In Rudyard Kipling's original Jungle Book stories, Mowgli is first introduced as a wild man living in the forest who is recruited into the forest ranger service because of his extraordinary jungle craft. He marries, has a child, and returns to the forest. In later stories, his childhood is related, but it really isn't quite like the sanitized Disney version (is anything?!).

I was very disappointed in this version, which let's face it is more of an introduction than a story. The blurb was completely misleading in that it suggests that Mowgli (rhymes with cow-glee) has returned to the scene of his childhood to write the last chapter in it - which I presumed would the the dispatch of his hated enemy Shere Khan (which means 'Tiger Chief', not 'lame'! 'Lungri' means lame - it was a nickname for Khan, who was lame). The problem is that none of this happens, nor will it since Mowgli is a silver-haired old man now in this story.

All we get is a pictorial re-telling of the popular version of Jungle Book with nothing new added. It makes Mowgli's vow at the end - to drape Shere Khan's pelt over the council rock of the wolves, all the more hollow, since no such thing ever happened in this story. It did happen in the original jungle books stories - not the draping but the capture of the pelt, so maybe there are more volumes to come, but even if there are, I was so disillusioned with this one that I have no interest in reading any more. This contributed nothing new, and while the artwork was acceptable and the writing not awful, neither of these offered anything truly new, original, or outstanding.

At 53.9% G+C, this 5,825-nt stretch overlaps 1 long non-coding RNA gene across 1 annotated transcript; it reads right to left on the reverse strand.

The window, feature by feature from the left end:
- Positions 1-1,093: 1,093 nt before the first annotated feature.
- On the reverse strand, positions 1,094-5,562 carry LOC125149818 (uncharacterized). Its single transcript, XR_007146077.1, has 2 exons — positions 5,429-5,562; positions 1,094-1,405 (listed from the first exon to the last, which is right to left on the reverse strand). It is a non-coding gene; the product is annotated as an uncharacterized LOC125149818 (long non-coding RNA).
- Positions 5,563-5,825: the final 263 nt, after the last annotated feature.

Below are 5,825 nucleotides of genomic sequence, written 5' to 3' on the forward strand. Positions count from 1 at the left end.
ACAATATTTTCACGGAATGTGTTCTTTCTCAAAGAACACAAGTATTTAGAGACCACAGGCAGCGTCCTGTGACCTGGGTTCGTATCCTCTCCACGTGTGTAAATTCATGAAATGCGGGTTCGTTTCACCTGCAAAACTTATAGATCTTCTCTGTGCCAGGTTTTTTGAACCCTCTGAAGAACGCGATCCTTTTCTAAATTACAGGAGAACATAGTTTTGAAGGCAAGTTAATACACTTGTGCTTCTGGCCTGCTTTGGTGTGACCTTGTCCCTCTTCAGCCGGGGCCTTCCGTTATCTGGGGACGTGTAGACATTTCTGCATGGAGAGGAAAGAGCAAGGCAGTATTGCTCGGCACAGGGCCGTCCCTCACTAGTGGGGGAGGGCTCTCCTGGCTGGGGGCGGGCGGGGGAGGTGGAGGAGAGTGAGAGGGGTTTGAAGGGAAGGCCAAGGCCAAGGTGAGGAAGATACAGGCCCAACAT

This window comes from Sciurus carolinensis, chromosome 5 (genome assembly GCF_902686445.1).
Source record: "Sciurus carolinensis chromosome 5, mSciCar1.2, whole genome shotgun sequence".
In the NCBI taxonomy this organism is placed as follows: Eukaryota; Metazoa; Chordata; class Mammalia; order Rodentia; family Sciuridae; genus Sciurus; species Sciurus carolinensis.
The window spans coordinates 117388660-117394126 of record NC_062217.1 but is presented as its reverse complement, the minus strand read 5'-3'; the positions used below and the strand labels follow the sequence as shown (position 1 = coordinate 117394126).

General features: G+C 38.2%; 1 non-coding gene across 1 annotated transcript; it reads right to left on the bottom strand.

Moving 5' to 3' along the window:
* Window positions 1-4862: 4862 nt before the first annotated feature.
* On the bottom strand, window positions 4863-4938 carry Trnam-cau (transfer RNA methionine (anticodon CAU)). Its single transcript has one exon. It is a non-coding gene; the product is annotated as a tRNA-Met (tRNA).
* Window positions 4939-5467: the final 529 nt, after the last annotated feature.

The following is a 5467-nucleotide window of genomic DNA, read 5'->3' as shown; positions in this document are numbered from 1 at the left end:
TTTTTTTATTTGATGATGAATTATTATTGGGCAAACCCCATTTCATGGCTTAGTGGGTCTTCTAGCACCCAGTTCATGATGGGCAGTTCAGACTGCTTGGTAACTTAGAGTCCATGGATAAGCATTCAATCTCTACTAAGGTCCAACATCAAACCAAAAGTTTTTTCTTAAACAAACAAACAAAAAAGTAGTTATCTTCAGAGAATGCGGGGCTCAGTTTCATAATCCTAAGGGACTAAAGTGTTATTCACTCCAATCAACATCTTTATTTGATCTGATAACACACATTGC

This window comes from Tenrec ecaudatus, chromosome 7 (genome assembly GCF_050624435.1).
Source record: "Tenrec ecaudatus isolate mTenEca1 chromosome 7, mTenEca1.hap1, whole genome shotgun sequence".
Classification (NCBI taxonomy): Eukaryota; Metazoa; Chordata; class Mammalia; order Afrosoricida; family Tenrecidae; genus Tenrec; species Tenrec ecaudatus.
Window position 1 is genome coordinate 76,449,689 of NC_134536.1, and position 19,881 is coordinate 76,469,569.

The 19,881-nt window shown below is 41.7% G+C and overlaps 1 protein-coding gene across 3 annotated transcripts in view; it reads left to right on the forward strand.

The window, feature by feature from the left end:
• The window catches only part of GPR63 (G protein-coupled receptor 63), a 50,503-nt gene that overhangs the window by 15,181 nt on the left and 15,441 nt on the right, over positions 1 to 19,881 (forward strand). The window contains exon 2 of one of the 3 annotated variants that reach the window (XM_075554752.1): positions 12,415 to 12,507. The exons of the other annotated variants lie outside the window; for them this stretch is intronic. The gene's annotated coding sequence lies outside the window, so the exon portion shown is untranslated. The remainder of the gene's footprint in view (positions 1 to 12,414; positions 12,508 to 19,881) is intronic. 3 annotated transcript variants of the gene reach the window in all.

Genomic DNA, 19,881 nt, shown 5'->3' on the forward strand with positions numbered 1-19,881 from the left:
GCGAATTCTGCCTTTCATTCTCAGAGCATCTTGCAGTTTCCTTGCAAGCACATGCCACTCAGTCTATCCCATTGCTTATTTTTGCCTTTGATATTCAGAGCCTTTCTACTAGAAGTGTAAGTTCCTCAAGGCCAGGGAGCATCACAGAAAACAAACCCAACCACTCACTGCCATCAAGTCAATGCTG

I can see why this was on Net Galley's 'Read Now' shelf. I cannot recommend it. I'd recommend going to Kipling's original material and reading that - and I believe it's all out of copyright now if you're looking for story ideas!

Saturday, February 24, 2018

The Elephant's Child by Rudyard Kipling, Karen Baiker, Davin Cheng

Rating: WORTHY!

This is a Rudyard Kipling story adapted by Karen Baiker, and illustrated nicely by Davin Cheng. I reviewed Kipling's Just So Stories a long time ago on this blog, and this one was included in that book under the title How the Elephant Got His Trunk which is the subtitle of the present story. As this newer author and illustrator have shown here, there is probably a rich and free vein of children's stories to be mined there now that Kipling is out of copyright. I'm going to get on it right away. Kidding! I have too much on my plate as it is.

The story is that of an annoyingly curious young elephant who, as all elephants did back then of course, had a snub nose. He was constantly asking questions of his older relatives: the baboon (who is shown incongruously hanging from a tree for which baboons are not really well-known!), the giraffe, the hippo, but none of them can spare him any time, so he takes the advice of a very possibly maliciously-inclined bird, who advises him that his last question, 'what do crocodiles eat?', could best be answered by hiking over to the Limpopo river and asking a croc directly.

The elephant in his innocence thinks this is a brill idea and heads off forthwith. The croc advises him that he will not only be happy to tell him, he will show him what he's going to eat for dinner and snaps at the elephant. This was very probably the first sound bite. Or perhaps more likely, an unsound bite since the croc only manages to grab the elephant's nose. In the ensuing tug of war, the nose is stretched and stretched of course (you knew this was coming, didn't you?!).

Unlike his elders, the young elephant is happy to take the time to relate his story of how his nose grew so long. And there you have it! So while this isn't an original story, it is nicely told and beautifully illustrated, and it's in a nice, so I recommend it.

Wednesday, December 10, 2014

Just So Stories by Rudyard Kipling

Title: Just So Stories
Author: Rudyard Kipling
Publisher: Tower Publishing
Rating: WORTHY!